student Meghan Shea diving with jellyfish in the Pacific

Undergraduate Meghan Shea, a fellow in the MUIR program, examines jellyfish during her summer fieldwork off the Pacific island of Palau. (Image credit: Meghan Shea)

For a common question – What did you do over the summer? – Meghan Shea has an uncommon answer. The Stanford undergraduate spent the dog days conducting field research aimed at finding a solution to one of the world’s most pressing environmental issues.

Shea and her fellow researchers analyzed how seagrass communities off the Pacific island of Palau help buffer nearby corals against ocean acidification, a process driven by increasing levels of atmospheric carbon dioxide that threatens sea life. They gathered information through analysis of water currents and temperatures, as well as sediment and marine life sampling,

Shea’s work was funded through the Mentoring Undergraduates in Interdisciplinary Research (MUIR) program, which supports interdisciplinary environmental research by Stanford faculty by providing summer stipends for undergraduate student researchers. MUIR is funded by the Vice Provost for Undergraduate Education (VPUE) and the Stanford Woods Institute for the Environment, and organized by Woods. The program aims to ensure solutions-focused research provides hands-on knowledge and formative experiences for future innovators.

One of those formative experiences for Shea, an Environmental Systems Engineering major, came while she was working with a researcher from the Palau International Coral Reef Center.

“He could get into the water at any of our field sites and, in a manner of seconds, list off the scientific names of all of the seagrasses, invertebrates and fish there,” Shea said. “I learned more in 30 minutes about marine species than I think I have learned in all my prior years of snorkeling and scuba diving.

“It exemplified one of the best parts of working in the field – learning and working with people who know the environment much better than you.”

Past MUIR projects have looked at challenges such as improving economic outcomes for cacao farmers in Central America and detecting influenza emergence in migratory birds.

“Through the MUIR program, I was able to tackle a familiar problem – climate change – from a social sciences and policy perspective, and therefore add variety and depth to the repertoire of analytical skills I’ve already developed in my core classes,” said Mark Carrington, a 2014 MUIR fellow who explored media impact on perceptions of climate change.

This year’s MUIR fellows worked on projects ranging from studies of rain-fed agriculture systems in Hawaii to the persistence of uranium contamination in the Colorado River, to analyses of an online energy and environment behavior change program and sustainability’s role in business school educations.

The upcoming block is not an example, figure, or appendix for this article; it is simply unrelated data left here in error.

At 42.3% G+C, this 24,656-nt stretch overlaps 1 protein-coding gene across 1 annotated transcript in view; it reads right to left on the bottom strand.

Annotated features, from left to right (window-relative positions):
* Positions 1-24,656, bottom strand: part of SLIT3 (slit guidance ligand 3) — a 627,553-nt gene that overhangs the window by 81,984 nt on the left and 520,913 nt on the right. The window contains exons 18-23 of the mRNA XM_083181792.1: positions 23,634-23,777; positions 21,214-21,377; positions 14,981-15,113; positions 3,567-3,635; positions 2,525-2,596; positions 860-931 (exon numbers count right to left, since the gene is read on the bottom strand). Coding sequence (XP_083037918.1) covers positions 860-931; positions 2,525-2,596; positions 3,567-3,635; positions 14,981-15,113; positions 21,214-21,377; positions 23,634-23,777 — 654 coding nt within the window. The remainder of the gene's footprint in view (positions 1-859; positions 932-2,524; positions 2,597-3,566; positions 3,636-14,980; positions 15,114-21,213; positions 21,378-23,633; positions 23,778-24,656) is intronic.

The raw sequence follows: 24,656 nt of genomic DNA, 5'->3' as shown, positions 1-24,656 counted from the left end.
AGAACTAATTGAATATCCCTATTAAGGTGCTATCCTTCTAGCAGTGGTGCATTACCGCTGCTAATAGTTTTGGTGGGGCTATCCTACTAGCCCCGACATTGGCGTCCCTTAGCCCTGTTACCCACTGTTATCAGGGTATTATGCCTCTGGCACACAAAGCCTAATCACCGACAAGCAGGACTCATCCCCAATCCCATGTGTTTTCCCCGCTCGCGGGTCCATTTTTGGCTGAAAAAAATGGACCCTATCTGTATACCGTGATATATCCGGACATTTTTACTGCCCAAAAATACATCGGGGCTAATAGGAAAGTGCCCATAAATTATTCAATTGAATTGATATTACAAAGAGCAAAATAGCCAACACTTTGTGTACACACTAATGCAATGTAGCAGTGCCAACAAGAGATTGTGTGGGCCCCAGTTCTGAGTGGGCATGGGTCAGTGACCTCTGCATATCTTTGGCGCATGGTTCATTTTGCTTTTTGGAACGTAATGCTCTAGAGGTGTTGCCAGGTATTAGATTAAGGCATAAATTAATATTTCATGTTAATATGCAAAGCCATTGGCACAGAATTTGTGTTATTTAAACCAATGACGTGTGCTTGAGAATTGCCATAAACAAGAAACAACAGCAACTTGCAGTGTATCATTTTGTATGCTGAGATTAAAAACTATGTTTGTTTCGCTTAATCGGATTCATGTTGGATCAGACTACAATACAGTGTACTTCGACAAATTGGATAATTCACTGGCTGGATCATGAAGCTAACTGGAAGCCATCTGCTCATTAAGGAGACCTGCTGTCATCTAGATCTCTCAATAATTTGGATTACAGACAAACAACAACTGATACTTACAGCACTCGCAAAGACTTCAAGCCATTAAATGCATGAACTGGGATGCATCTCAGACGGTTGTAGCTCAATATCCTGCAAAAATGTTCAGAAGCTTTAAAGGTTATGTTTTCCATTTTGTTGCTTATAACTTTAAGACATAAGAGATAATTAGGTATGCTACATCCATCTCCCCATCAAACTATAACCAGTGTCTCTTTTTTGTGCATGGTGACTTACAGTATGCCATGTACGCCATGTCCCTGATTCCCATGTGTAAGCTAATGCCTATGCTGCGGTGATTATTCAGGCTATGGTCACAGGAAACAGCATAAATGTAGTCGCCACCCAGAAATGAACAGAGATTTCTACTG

Nick White, an electrical engineering major, spent the summer working on disease ecology simulations and intervention strategies for a Stanford-led project to enlist freshwater prawns in the battle against a parasitic disease in West Africa.

“I never would have thought that I could apply my electrical engineering knowledge to this kind of work,” White said. “I think the MUIR program is unique in that the research projects directly address real-world problems and emphasize using knowledge from many fields to solve these problems.”

Rosemary Mena-Wirth worked in a bio-diverse region of Costa Rica teaching high school students about environmental issues, leadership, English and other skills. The intensive training was part of a community-focused approach to conservation that reconciles perceived conflicts between human prosperity and protection of natural resources. “It helped me understand how to humanize science, and how to help people realize their stake in these issues,” she said.

Summer is when faculty are most singularly focused on research programs. That makes it an ideal time for undergraduates – who are busy with full course loads during the rest of the year – to be involved in research and to receive dedicated mentoring.

“Faculty members gain talented students to work on critical environmental questions,” said Brian Sharbono, the Woods program manager. “Undergraduates gain exposure to the cutting edge of environmental issues, learn research skills on the job and receive mentoring from highly accomplished Stanford faculty.”

To prepare for the summer, MUIR students take an interdisciplinary research skills course. Following their summer work, students must present their research at a symposium.

Shea, who worked under the guidance of Rob Dunbar, the W.M. Keck Professor in the School of Earth, Energy and Environmental Sciences and a Woods senior fellow, is still pinching herself over the experience. “It was the type of project that would have been totally inaccessible to an undergraduate without the support and funding of the MUIR program,” she said.

Read more about funded projects.

Media Contacts

Rob Jordan, Stanford Woods Institute for the Environment: (650) 721-1881,